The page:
Repositioning students as co-creators of curriculum for online learning resources
Keywords:peer learning, online learning, co-creation, student engagement, learning resources, quantitative
Amid increasing calls for universities to transition to online learning, there is a need to explore how platforms and technology can provide positive student experiences and support learning. In this paper, we discuss the implementation of an online peer learning and recommender platform in a large, multi-campus, first-year health subject (n = 2095). The Recommendation in Personalised Peer Learning Environments (RiPPLE) platform supports student’s co-creation of learning resources and allows for students to provide feedback and rate their peers’ submissions. Our results indicated that both student engagement and academic performance were positively impacted for users by the introduction of the RiPPLE platform, but that academic preparedness, in the form of students’ ATAR scores, strongly influenced their engagement and the benefits received.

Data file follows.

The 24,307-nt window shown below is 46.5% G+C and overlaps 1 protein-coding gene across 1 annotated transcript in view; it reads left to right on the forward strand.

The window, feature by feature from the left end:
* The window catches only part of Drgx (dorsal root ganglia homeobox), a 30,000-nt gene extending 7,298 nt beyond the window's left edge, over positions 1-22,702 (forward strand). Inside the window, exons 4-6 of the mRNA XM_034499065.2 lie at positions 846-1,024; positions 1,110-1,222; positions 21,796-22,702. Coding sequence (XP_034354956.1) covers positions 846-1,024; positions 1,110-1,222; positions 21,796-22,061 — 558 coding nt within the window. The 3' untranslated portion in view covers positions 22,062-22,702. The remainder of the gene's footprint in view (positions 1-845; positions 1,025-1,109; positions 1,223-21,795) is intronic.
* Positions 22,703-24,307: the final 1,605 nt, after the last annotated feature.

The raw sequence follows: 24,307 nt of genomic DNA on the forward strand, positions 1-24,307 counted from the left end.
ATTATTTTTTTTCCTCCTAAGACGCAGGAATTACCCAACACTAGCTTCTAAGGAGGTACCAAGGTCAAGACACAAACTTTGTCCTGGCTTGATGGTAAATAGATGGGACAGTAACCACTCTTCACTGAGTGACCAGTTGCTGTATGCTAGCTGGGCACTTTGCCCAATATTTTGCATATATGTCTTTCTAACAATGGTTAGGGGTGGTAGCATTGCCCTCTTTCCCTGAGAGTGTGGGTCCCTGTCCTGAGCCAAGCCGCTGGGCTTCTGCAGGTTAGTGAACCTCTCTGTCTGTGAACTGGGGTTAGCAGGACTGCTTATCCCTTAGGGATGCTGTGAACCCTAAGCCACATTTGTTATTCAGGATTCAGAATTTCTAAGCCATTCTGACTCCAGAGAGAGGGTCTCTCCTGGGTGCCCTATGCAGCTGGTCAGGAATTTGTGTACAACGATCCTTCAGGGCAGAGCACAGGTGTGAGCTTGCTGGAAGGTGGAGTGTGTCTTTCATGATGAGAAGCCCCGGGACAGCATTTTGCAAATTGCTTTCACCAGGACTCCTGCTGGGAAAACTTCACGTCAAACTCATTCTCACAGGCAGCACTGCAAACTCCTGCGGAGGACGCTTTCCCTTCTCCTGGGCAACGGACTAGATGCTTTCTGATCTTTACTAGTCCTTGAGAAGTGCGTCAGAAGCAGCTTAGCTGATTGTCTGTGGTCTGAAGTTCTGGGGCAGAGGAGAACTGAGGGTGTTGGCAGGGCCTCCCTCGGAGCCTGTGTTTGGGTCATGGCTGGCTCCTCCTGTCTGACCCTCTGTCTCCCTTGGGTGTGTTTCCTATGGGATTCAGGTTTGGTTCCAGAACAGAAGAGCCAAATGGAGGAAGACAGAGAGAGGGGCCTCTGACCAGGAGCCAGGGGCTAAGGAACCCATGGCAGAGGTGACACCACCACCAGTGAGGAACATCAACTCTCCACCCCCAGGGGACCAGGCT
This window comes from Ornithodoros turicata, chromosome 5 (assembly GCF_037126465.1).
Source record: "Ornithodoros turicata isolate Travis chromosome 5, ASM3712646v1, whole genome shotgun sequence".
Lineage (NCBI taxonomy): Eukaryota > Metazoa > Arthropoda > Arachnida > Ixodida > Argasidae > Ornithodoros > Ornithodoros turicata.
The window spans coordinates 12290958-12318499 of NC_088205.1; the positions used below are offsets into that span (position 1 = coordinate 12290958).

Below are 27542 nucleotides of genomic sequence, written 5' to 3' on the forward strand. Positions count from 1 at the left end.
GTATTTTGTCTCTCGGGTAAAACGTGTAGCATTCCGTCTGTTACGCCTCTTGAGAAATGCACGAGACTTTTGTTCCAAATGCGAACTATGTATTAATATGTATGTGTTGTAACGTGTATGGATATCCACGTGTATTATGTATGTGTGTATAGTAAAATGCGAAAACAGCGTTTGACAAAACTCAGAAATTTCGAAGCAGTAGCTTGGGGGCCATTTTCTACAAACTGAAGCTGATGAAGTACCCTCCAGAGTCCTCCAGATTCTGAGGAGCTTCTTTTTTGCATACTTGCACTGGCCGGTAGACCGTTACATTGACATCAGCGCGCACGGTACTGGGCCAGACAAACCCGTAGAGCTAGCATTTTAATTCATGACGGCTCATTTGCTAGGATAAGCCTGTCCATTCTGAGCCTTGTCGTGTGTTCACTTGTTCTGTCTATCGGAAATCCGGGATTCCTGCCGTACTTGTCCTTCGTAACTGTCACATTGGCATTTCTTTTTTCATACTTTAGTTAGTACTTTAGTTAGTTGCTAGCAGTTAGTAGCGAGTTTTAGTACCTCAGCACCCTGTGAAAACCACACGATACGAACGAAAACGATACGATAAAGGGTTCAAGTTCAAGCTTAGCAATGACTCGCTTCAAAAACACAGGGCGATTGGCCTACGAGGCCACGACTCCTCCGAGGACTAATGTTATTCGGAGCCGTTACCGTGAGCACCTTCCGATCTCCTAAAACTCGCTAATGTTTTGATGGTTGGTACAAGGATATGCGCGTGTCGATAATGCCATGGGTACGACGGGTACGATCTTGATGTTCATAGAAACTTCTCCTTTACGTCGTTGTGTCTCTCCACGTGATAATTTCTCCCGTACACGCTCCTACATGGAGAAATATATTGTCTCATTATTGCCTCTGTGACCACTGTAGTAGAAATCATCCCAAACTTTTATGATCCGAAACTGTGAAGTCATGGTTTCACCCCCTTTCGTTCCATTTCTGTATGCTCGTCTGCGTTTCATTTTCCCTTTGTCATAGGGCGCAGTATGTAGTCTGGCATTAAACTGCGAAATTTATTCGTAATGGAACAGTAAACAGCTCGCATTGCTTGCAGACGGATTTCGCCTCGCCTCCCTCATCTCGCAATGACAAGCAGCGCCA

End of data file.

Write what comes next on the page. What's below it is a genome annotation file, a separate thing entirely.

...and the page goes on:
Implications for practice or policy:
- We explored if students were willing to co-create learning resources online.
- Our study piloted an online platform known as Recommendation in Personalised Peer Learning Environments (RiPPLE).
- Critical analysis provides insights into fostering online engagement and peer learning.
- We further offer recommendations for future practice on how to embed online student co-creation of curriculum.
How to Cite
Copyright (c) 2021 Aaron McDonald, Heath McGowan, Mollie Dollinger, Ryan Naylor, Hassan Khosravi
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